Another blue plaque for the Forgotten Women of Wakefield project

Forgotten Women of Wakefield

Ann Clarkson, who lived in the town in the 19th century, has dedicated her life to supporting the sick and the poor in their homes, raising funds for the town’s House of Recovery, and advocating for animal rights in and around from the city.

On several occasions, she was known to buy trapped birds from street urchins and pay the boys pennies for each half-drowned kitten they helped rescue. In 1869, after years of work, she managed to convince nine other women to sign a document calling for the establishment of an official branch of the RSPCA in Wakefield.

Ann has also played an important role in educating young women, serving as school treasurer and teacher at Westgate Unitarian Chapel for over 30 years.

Trying to reach the parity of the blue plate

Her incredible story was uncovered by the Forgotten Women of Wakefield, a grassroots organization dedicated to uncovering the stories of the historic women who helped shape the city.

Sarah Cobham, who founded Dream Time Creative, the company behind the project, said Ann’s work seemed even more poignant in light of the pandemic.

She said: “Ann had a huge impact on me during the lockdown. Her ability to keep doing what she thinks is right despite being seen as an outsider and being ridiculed reminded me to keep a clear vision and act on it despite what have often been seen as challenges. insurmountable in the past 16 months.

“Ann was great in her actions to educate people about animal welfare, but her kindness and hard work underpinned everything she did and these qualities are admirable and inspiring.”

On the set of Clara.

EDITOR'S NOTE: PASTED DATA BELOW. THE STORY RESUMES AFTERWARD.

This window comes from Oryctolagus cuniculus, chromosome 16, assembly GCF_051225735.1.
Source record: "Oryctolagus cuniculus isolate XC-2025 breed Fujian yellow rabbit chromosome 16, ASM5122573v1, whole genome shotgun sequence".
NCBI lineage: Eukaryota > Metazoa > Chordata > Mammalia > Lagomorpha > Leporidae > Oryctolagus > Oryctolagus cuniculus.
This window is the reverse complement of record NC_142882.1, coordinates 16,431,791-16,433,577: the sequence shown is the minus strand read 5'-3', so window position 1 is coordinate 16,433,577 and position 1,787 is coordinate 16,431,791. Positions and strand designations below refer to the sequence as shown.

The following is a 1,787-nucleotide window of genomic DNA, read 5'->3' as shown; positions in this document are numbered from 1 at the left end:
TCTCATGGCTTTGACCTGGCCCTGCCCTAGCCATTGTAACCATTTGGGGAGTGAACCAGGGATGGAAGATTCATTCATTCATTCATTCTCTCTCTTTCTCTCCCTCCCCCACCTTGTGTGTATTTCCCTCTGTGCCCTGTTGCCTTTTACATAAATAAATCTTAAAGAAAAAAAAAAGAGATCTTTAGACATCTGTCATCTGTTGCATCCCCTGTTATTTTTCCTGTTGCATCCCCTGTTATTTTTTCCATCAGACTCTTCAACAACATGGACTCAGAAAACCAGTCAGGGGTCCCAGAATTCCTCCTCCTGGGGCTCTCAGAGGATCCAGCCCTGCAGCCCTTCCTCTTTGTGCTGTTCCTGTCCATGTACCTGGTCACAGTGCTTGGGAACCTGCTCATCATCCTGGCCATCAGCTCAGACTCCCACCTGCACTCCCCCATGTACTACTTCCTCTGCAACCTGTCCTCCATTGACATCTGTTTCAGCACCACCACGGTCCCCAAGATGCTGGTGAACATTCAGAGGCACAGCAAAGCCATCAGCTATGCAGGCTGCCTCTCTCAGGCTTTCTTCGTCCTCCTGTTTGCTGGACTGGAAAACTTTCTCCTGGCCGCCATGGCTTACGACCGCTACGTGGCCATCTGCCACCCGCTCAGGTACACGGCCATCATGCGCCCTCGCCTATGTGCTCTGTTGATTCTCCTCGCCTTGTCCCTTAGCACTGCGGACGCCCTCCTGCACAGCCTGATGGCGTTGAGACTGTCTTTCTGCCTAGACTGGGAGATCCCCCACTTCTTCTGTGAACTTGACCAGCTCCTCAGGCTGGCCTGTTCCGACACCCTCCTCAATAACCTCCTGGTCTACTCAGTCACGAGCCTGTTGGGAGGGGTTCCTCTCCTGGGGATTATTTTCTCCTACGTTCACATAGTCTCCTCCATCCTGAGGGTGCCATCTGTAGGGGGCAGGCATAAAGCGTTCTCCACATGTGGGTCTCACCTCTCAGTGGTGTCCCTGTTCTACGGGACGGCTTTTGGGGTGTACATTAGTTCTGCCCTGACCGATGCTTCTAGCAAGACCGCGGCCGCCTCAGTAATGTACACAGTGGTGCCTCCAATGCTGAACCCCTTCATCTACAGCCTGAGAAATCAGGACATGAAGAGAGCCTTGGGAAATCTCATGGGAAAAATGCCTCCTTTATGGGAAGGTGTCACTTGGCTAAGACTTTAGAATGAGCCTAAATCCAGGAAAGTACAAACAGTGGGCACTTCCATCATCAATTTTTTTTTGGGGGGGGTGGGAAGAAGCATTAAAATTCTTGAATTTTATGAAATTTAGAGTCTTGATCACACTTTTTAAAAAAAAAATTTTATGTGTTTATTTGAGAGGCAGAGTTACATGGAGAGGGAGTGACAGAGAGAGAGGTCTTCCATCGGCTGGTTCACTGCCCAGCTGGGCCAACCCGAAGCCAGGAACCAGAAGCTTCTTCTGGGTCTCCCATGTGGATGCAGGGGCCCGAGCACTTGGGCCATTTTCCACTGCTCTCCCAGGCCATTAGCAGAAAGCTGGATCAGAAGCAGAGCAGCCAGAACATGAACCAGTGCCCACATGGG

In the summer of 1888, just four months before Ann’s death, a fountain and watering trough were dedicated to her and installed outside the family home at the bottom of Westgate.

Funds for the fountain were raised through public subscription and donations from RSPCA members.

The fountain was moved to several sites, before being placed on Denby Dale Road, near Clarence Park, in the 1970s.

Much of Ann’s story was discovered by the team through the diaries of her cousin Clara Clarkson, who was also honored with a blue plaque, and a television pilot recounting her life.

In an entry in her diary, Clara wrote: “All her life Ann has intervened when she has seen someone be cruel to animals and people to rely on her.

Ann’s blue plaque will be unveiled at an official ceremony in November, but in the meantime, the FWW team have been working to create a series of photos depicting her life, as recounted in Clara’s diaries.

Sarah said: “I think people think here at Dream Time Creative that all of our projects are funded, and they absolutely aren’t.

“The majority of the forgotten women of Wakefield have contacted us from the past and show up over and over again until we have no choice but to tell their stories, with or without funding.

“I am grateful to the team of volunteers, researchers, local historians and actors who devoted their time and passion to this project and to Westgate Chapel for allowing us to enter and use the chapel. as a backdrop for our photoshoot.

“It was such a fun day and we made some very special memories by creating a series of paintings from Ann’s life.”

The new plaques were organized by the Forgotten Women of Wakefield project, supported by Wakefield Express, which wants to see parity of blue plaques for men and women.

Founded in 2018, the Forgotten Women of Wakefield project aims to uncover the stories of remarkable women who have helped shape the city’s history.

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